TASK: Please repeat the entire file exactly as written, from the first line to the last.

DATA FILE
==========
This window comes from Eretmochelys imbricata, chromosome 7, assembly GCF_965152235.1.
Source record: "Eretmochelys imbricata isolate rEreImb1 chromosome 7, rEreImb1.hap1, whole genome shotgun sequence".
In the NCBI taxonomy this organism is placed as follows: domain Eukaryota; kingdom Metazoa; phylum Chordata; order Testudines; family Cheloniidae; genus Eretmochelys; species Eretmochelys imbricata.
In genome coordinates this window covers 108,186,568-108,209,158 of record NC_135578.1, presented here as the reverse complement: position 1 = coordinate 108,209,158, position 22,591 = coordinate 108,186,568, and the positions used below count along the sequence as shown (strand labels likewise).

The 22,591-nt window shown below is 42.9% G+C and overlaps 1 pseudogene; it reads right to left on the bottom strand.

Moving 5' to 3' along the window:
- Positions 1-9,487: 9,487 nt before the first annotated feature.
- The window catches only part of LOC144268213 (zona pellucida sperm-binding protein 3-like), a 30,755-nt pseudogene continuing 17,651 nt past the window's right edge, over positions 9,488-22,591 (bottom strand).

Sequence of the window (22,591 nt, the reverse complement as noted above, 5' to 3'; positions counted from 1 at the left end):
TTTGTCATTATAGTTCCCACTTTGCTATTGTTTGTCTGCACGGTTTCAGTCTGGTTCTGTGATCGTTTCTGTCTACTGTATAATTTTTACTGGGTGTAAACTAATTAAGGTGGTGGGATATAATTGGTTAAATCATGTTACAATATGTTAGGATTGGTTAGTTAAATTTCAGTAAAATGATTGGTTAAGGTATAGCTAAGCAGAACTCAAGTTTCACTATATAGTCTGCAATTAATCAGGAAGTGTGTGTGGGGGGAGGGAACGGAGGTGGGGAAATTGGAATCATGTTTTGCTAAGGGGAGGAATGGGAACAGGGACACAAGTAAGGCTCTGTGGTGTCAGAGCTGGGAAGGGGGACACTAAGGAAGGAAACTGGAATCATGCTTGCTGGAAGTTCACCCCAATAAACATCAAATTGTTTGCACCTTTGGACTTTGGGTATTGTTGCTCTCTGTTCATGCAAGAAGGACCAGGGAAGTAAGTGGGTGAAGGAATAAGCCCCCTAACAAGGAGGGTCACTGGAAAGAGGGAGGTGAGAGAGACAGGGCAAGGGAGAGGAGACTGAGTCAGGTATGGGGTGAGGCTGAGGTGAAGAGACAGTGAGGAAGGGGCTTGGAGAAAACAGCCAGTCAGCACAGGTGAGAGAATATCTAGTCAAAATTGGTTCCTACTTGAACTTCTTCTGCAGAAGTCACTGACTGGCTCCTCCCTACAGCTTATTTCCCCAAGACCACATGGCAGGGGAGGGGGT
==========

This window comes from Eretmochelys imbricata, chromosome 7, assembly GCF_965152235.1.
Source record: "Eretmochelys imbricata isolate rEreImb1 chromosome 7, rEreImb1.hap1, whole genome shotgun sequence".
In the NCBI taxonomy this organism is placed as follows: domain Eukaryota; kingdom Metazoa; phylum Chordata; order Testudines; family Cheloniidae; genus Eretmochelys; species Eretmochelys imbricata.
In genome coordinates this window covers 108,186,568-108,209,158 of record NC_135578.1, presented here as the reverse complement: position 1 = coordinate 108,209,158, position 22,591 = coordinate 108,186,568, and the positions used below count along the sequence as shown (strand labels likewise).

The 22,591-nt window shown below is 42.9% G+C and overlaps 1 pseudogene; it reads right to left on the bottom strand.

Moving 5' to 3' along the window:
- Positions 1-9,487: 9,487 nt before the first annotated feature.
- The window catches only part of LOC144268213 (zona pellucida sperm-binding protein 3-like), a 30,755-nt pseudogene continuing 17,651 nt past the window's right edge, over positions 9,488-22,591 (bottom strand).

Sequence of the window (22,591 nt, the reverse complement as noted above, 5' to 3'; positions counted from 1 at the left end):
TTTGTCATTATAGTTCCCACTTTGCTATTGTTTGTCTGCACGGTTTCAGTCTGGTTCTGTGATCGTTTCTGTCTACTGTATAATTTTTACTGGGTGTAAACTAATTAAGGTGGTGGGATATAATTGGTTAAATCATGTTACAATATGTTAGGATTGGTTAGTTAAATTTCAGTAAAATGATTGGTTAAGGTATAGCTAAGCAGAACTCAAGTTTCACTATATAGTCTGCAATTAATCAGGAAGTGTGTGTGGGGGGAGGGAACGGAGGTGGGGAAATTGGAATCATGTTTTGCTAAGGGGAGGAATGGGAACAGGGACACAAGTAAGGCTCTGTGGTGTCAGAGCTGGGAAGGGGGACACTAAGGAAGGAAACTGGAATCATGCTTGCTGGAAGTTCACCCCAATAAACATCAAATTGTTTGCACCTTTGGACTTTGGGTATTGTTGCTCTCTGTTCATGCAAGAAGGACCAGGGAAGTAAGTGGGTGAAGGAATAAGCCCCCTAACAAGGAGGGTCACTGGAAAGAGGGAGGTGAGAGAGACAGGGCAAGGGAGAGGAGACTGAGTCAGGTATGGGGTGAGGCTGAGGTGAAGAGACAGTGAGGAAGGGGCTTGGAGAAAACAGCCAGTCAGCACAGGTGAGAGAATATCTAGTCAAAATTGGTTCCTACTTGAACTTCTTCTGCAGAAGTCACTGACTGGCTCCTCCCTACAGCTTATTTCCCCAAGACCACATGGCAGGGGAGGGGGT